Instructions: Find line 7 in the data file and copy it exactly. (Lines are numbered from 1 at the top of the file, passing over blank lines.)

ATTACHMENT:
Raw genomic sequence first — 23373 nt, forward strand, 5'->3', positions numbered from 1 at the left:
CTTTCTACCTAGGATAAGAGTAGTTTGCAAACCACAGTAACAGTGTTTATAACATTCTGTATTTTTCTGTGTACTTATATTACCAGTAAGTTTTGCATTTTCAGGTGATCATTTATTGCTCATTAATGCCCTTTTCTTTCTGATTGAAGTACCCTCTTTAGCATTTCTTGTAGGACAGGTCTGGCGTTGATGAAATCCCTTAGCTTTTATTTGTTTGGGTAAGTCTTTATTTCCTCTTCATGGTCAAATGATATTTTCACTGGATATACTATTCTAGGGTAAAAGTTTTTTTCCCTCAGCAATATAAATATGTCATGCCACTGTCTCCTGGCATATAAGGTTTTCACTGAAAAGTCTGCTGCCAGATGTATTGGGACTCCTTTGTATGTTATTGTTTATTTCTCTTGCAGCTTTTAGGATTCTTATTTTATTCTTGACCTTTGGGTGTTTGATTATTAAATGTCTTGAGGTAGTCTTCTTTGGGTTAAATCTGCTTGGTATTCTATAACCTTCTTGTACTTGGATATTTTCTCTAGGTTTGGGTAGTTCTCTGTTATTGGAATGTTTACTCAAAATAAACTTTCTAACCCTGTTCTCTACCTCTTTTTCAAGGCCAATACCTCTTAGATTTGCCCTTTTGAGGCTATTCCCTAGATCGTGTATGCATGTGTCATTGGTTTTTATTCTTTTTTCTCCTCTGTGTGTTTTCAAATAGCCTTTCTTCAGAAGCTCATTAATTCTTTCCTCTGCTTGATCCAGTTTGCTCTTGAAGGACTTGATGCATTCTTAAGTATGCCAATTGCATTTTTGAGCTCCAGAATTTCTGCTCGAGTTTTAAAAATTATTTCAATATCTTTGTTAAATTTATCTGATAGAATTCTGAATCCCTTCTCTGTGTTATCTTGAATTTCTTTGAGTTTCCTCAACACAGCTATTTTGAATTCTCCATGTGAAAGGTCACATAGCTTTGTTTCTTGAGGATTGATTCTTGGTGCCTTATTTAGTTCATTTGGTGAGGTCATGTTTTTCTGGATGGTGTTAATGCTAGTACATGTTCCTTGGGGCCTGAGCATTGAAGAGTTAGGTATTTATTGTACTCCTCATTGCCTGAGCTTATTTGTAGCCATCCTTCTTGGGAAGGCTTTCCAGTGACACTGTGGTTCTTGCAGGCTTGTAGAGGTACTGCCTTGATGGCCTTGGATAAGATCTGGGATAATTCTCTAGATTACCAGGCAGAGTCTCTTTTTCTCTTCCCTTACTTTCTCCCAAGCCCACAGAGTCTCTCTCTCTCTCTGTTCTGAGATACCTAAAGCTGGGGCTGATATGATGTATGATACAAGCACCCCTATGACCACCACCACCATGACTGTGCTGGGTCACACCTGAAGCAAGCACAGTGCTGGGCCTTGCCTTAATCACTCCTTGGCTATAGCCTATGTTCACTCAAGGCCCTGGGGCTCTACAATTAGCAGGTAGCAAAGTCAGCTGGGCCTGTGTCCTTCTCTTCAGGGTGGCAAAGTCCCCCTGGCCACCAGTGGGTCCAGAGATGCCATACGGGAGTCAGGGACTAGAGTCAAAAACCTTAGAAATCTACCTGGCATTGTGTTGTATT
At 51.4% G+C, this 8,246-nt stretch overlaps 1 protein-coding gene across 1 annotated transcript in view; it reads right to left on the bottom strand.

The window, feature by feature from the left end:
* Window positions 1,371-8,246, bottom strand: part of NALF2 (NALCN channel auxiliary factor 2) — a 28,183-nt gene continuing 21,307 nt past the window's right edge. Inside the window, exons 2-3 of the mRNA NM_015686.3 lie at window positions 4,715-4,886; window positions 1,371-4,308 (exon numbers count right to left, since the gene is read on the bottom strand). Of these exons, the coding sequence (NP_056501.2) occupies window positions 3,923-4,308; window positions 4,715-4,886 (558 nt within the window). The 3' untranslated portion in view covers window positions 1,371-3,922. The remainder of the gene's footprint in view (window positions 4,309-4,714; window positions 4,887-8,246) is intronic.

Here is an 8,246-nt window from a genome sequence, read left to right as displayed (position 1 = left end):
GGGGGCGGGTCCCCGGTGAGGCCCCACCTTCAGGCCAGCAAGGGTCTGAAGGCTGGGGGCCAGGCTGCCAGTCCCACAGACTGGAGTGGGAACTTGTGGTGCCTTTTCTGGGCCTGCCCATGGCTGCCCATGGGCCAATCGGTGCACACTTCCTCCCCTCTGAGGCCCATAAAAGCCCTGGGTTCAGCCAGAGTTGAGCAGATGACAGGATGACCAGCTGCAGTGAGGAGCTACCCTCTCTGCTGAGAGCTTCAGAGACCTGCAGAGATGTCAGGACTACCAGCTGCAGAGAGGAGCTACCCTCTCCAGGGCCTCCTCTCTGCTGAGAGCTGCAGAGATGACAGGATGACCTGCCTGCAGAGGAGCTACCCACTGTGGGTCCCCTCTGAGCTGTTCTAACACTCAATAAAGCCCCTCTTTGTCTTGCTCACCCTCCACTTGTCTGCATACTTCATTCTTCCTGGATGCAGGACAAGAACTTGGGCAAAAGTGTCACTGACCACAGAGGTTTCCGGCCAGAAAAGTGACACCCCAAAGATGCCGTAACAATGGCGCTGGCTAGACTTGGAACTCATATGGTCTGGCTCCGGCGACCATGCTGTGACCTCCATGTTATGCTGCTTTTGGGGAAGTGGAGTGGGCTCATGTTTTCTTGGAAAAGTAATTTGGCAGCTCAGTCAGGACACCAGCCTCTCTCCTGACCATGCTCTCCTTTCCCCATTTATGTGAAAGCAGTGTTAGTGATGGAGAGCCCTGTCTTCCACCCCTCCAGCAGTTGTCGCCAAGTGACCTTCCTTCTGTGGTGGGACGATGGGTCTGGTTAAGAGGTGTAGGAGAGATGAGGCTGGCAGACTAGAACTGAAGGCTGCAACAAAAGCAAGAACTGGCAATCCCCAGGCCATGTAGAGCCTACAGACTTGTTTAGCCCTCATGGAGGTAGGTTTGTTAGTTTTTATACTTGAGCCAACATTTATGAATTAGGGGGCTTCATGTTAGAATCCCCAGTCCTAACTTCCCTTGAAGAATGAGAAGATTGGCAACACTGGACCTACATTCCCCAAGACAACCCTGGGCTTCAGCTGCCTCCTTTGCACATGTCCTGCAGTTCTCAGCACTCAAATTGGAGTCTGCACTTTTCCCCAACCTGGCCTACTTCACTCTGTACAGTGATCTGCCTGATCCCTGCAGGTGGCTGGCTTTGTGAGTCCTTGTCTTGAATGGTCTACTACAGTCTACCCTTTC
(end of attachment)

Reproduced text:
GGGGGCGGGTCCCCGGTGAGGCCCCACCTTCAGGCCAGCAAGGGTCTGAAGGCTGGGGGCCAGGCTGCCAGTCCCACAGACTGGAGTGGGAACTTGTGGTGCCTTTTCTGGGCCTGCCCATGGCTGCCCATGGGCCAATCGGTGCACACTTCCTCCCCTCTGAGGCCCATAAAAGCCCTGGGTTCAGCCAGAGTTGAGCAGATGACAGGATGACCAGCTGCAGTGAGGAGCTACCCTCTCTGCTGAGAGCTTCAGAGACCTGCAGAGATGTCAGGACTACCAGCTGCAGAGAGGAGCTACCCTCTCCAGGGCCTCCTCTCTGCTGAGAGCTGCAGAGATGACAGGATGACCTGCCTGCAGAGGAGCTACCCACTGTGGGTCCCCTCTGAGCTGTTCTAACACTCAATAAAGCCCCTCTTTGTCTTGCTCACCCTCCACTTGTCTGCATACTTCATTCTTCCTGGATGCAGGACAAGAACTTGGGCAAAAGTGTCACTGACCACAGAGGTTTCCGGCCAGAAAAGTGACACCCCAAAGATGCCGTAACAATGGCGCTGGCTAGACTTGGAACTCATATGGTCTGGCTCCGGCGACCATGCTGTGACCTCCATGTTATGCTGCTTTTGGGGAAGTGGAGTGGGCTCATGTTTTCTTGGAAAAGTAATTTGGCAGCTCAGTCAGGACACCAGCCTCTCTCCTGACCATGCTCTCCTTTCCCCATTTATGTGAAAGCAGTGTTAGTGATGGAGAGCCCTGTCTTCCACCCCTCCAGCAGTTGTCGCCAAGTGACCTTCCTTCTGTGGTGGGACGATGGGTCTGGTTAAGAGGTGTAGGAGAGATGAGGCTGGCAGACTAGAACTGAAGGCTGCAACAAAAGCAAGAACTGGCAATCCCCAGGCCATGTAGAGCCTACAGACTTGTTTAGCCCTCATGGAGGTAGGTTTGTTAGTTTTTATACTTGAGCCAACATTTATGAATTAGGGGGCTTCATGTTAGAATCCCCAGTCCTAACTTCCCTTGAAGAATGAGAAGATTGGCAACACTGGACCTACATTCCCCAAGACAACCCTGGGCTTCAGCTGCCTCCTTTGCACATGTCCTGCAGTTCTCAGCACTCAAATTGGAGTCTGCACTTTTCCCCAACCTGGCCTACTTCACTCTGTACAGTGATCTGCCTGATCCCTGCAGGTGGCTGGCTTTGTGAGTCCTTGTCTTGAATGGTCTACTACAGTCTACCCTTTC